capabilities in tourism planning and promotion of regional cooperation in tourism development: human
resources development in the tourism sector".

37.      The Meeting recognized that the need to develop the required human resources for the tourism
industry had become imperative as a consequence of the rapid growth of tourism. In addition, it was
recognized that both the quantity and the quality of human resources in the tourism sector were
important considerations for all ESCAP member countries. As tourism was a service and labour-
intensive industry, it required a high standard of specialized skills in a cross-cultural working
environment.

38.      The Meeting identified four main issues related to human resources development in the tourism
sector of the Asian and Pacific region which needed attention. The first issue was the lack of strategies
and policies for human resources development in the tourism sector. The second issue was the shortage
of tourism training facilities and qualified trainers. The third issue was the working conditions in the
tourism sector and how national legislation and guidelines could be strengthened. The fourth issue was
the shortage of manpower at all levels, with the related problems of untrained or under-trained staff and
high rates of employee turnover.

39.      The Meeting stressed the need for governments to formulate a national tourism training strategy.
The key thrust of the strategy would be to assess present and future training requirements, to increase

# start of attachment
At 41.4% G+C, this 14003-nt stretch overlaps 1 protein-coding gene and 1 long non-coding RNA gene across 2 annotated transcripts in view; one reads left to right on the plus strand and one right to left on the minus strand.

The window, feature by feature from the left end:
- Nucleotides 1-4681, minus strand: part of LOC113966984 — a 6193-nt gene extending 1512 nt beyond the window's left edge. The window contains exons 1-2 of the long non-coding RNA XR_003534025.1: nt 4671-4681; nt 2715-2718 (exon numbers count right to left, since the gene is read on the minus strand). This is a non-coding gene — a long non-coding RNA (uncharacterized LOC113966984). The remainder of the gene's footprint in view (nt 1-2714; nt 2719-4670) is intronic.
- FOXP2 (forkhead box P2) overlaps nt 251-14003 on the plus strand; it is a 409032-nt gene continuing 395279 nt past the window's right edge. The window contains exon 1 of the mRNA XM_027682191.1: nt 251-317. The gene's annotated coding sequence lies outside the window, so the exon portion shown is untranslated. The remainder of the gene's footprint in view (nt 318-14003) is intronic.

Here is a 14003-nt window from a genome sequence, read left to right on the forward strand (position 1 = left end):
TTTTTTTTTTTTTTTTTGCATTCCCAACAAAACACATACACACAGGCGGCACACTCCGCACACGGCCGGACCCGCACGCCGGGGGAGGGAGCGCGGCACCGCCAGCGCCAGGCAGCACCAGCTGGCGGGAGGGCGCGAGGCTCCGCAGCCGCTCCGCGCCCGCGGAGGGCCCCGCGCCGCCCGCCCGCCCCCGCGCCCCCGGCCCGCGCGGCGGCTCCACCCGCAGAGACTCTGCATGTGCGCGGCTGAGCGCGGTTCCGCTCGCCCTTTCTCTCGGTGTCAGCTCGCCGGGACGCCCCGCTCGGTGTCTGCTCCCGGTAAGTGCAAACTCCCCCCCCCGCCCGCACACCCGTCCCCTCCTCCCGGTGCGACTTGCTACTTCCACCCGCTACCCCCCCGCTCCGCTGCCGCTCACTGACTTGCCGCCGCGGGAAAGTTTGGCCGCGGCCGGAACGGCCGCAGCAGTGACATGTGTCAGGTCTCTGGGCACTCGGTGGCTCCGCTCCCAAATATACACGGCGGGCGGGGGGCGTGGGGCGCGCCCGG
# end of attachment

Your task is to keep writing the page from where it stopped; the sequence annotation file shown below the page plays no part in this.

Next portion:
the industry’s commitment to training and to establish a structured training system. The strategy could
be developed by a national tourism training committee consisting of representatives from the
government, training institutes and the tourism industry. The Meeting stressed the importance of
strengthening the linkages between educational/tourism training institutes and the industry so that the
industry requirements would be fully understood and reflected in the development of curricula. That
would also strengthen relationships with the private sector involved in the tourism industry, which would
facilitate use of their training facilities.

40.      The Meeting strongly supported the secretariat’s initiatives to establish a regional networking of
tourism training institutes and organizations in the Asian and Pacific region. It took note of the general
consensus emerging as a result of a questionnaire survey conducted by the secretariat and welcomed the
secretariat’s plan to organize a follow-up meeting to be held in the Islamic Republic of Iran in May 1997
to establish the network and to consider the scope and modalities of its operation. The Meeting
recommended that, at its initial stage, the network should aim at promoting a sharing of experiences and
expertise.      Other activities such as joint research or formulating a regional human resources
development strategy could be taken up later. It also recommended that the secretariat should prepare an
inventory of tourism training institutes covering information such as course outlines, curriculum and the

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expertise available. It was agreed that governments had the option to nominate additional tourism
training institutes and organizations in any area of tourism to be members of the network. Based on that
information, and the needs of member countries, matchmaking between countries which could offer